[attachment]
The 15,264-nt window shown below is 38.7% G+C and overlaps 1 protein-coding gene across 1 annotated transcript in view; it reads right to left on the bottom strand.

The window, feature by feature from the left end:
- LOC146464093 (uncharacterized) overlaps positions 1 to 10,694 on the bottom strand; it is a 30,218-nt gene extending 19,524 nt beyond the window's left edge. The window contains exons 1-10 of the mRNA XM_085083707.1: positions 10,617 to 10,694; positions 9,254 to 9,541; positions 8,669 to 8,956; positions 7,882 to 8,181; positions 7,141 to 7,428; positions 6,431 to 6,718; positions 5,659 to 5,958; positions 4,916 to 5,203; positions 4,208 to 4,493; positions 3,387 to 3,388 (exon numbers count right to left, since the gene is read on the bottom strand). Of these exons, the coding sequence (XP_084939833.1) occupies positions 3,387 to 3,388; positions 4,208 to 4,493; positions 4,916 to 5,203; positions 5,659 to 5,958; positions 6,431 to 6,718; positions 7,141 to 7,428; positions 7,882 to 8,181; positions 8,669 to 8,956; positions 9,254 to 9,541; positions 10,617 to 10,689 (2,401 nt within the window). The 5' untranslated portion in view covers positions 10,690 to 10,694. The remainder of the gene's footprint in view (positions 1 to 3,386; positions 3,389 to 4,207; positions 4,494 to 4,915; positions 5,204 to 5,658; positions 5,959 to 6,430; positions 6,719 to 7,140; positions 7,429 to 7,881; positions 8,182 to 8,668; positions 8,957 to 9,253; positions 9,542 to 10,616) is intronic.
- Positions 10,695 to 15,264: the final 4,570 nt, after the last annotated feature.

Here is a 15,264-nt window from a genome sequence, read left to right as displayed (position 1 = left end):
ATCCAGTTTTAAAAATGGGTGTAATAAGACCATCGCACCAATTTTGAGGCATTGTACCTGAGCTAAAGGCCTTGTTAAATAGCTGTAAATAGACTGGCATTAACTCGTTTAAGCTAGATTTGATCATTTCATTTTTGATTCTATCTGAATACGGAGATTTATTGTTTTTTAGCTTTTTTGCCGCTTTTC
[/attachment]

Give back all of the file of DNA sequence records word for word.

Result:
The 15,264-nt window shown below is 38.7% G+C and overlaps 1 protein-coding gene across 1 annotated transcript in view; it reads right to left on the bottom strand.

The window, feature by feature from the left end:
- LOC146464093 (uncharacterized) overlaps positions 1 to 10,694 on the bottom strand; it is a 30,218-nt gene extending 19,524 nt beyond the window's left edge. The window contains exons 1-10 of the mRNA XM_085083707.1: positions 10,617 to 10,694; positions 9,254 to 9,541; positions 8,669 to 8,956; positions 7,882 to 8,181; positions 7,141 to 7,428; positions 6,431 to 6,718; positions 5,659 to 5,958; positions 4,916 to 5,203; positions 4,208 to 4,493; positions 3,387 to 3,388 (exon numbers count right to left, since the gene is read on the bottom strand). Of these exons, the coding sequence (XP_084939833.1) occupies positions 3,387 to 3,388; positions 4,208 to 4,493; positions 4,916 to 5,203; positions 5,659 to 5,958; positions 6,431 to 6,718; positions 7,141 to 7,428; positions 7,882 to 8,181; positions 8,669 to 8,956; positions 9,254 to 9,541; positions 10,617 to 10,689 (2,401 nt within the window). The 5' untranslated portion in view covers positions 10,690 to 10,694. The remainder of the gene's footprint in view (positions 1 to 3,386; positions 3,389 to 4,207; positions 4,494 to 4,915; positions 5,204 to 5,658; positions 5,959 to 6,430; positions 6,719 to 7,140; positions 7,429 to 7,881; positions 8,182 to 8,668; positions 8,957 to 9,253; positions 9,542 to 10,616) is intronic.
- Positions 10,695 to 15,264: the final 4,570 nt, after the last annotated feature.

Here is a 15,264-nt window from a genome sequence, read left to right as displayed (position 1 = left end):
ATCCAGTTTTAAAAATGGGTGTAATAAGACCATCGCACCAATTTTGAGGCATTGTACCTGAGCTAAAGGCCTTGTTAAATAGCTGTAAATAGACTGGCATTAACTCGTTTAAGCTAGATTTGATCATTTCATTTTTGATTCTATCTGAATACGGAGATTTATTGTTTTTTAGCTTTTTTGCCGCTTTTC